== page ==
Tuesday 11 October 2022

A new hospital?

The city I live in has a "central business district" (CBD) surrounded by parkland. It was deliberately designed this way. There is a "square mile" with a grid of streets, surrounded by the land, then "the river" - which is not much more than an oversized creek - and then you go up a small rise to the cathedral and another grid of streets.  Yes, it was all designed by one Colonel Light. 

The good Colonel thought that the green belt was important. The park lands are supposed to be there for the enjoyment of the residents of the state "in perpetuity". 

Naturally some people think it is fine to encroach upon them. They put in a race course - and not just for horses but cars. They have buildings dotted over it which belong to various sporting clubs who use the area for tennis, cricket, baseball, softball and more. Some of it is rather bare, other parts have small gardens - one of them a lovely Japanese style garden. The old cemetery is there. 

Along the river bank they have built more and more. Perhaps that is inevitable. 

The problem is that none of this has really been planned very well or very sensibly. There is a limit to expansion...unless you use the parkland. There are divided views about that. A chunk has been already been taken for the hospital which was built a few years ago. Now they want to take another chunk for the dedicated women's and children's hospital - which is  currently on a too small block on the other side of the river. 

Yes, they need a new hospital for children and the women's area certainly needs to be expanded. That said I look at the hospital which was opened a few short years back. It was said to be "world class" and was certainly extraordinarily expensive - the most expensive in the southern hemisphere in fact. The architecture was said to be outstanding.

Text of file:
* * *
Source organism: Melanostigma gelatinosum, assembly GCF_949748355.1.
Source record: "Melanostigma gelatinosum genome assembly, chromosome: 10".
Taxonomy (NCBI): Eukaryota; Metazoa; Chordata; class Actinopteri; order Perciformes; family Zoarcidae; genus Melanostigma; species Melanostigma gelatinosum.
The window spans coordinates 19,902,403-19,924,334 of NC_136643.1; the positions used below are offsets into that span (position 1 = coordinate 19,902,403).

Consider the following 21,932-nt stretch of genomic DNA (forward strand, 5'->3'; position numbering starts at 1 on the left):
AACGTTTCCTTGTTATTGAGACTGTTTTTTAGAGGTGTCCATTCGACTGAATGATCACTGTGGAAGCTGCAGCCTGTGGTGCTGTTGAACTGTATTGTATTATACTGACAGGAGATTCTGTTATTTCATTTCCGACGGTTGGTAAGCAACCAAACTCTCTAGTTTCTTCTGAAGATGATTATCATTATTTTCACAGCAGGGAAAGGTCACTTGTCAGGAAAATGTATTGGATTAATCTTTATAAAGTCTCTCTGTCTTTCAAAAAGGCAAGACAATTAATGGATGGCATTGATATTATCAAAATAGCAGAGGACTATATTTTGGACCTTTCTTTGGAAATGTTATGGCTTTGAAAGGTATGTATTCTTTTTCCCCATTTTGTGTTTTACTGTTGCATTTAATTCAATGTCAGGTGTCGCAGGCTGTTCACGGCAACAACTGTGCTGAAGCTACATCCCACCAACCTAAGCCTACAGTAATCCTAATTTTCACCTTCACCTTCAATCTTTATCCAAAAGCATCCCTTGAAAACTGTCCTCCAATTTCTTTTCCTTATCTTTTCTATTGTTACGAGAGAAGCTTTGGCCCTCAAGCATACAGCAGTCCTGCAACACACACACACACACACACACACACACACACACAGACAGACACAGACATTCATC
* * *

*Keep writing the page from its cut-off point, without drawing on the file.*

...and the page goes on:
There is just one problem with all this. The place really is not fit for the intended purpose. My doctor-nephew worked there for a while. The place has no staff rooms or even staff lockers. It has no meeting rooms. It has no canteen for the staff. (It has no kitchen at all. Meals are brought in from outside.) Patients are only in single rooms. That may be very nice but there are problems associated with that too. It makes the place incredibly expensive to run. It is difficult for the staff to monitor patients, especially when staffing levels go down rather than up. It is why our friend P... phoned me after twelve one night. I had to phone the hospital to get them to phone the ward to get someone to go to her. Nobody had checked on her for almost six hours. 

And the building has so much wasted space. There are large areas that serve no purpose - an entrance area the size of a cathedral and a lay out which requires twice the number of lifts - none of which can be used in an emergency. The power has failed more than once and it is only good luck the emergency generators kicked in for the theatres. (There are too few theatres and they are not in the right location.) 

Now they want to build something similar next to it for the children. The plan is to actually build something with a smaller number of beds for a growing population. The staff are still trying to get the basic staff facilities they need. They are saying that individual rooms, except for the most critically ill children who are constantly being monitored, are not suitable for children. If adults will leave their beds when they have been asked to remain there then children most certainly will.

Are the architects and the planners listening? No, they just want to use that green space.

My own view? Build something that works, not a monument to a firm of architects. Don't take away all that green space. Leave it there and give sick children a green space. It might make all the difference. Just ask people what they think of Queen Square Garden near Great Ormond Street Hospital in London.

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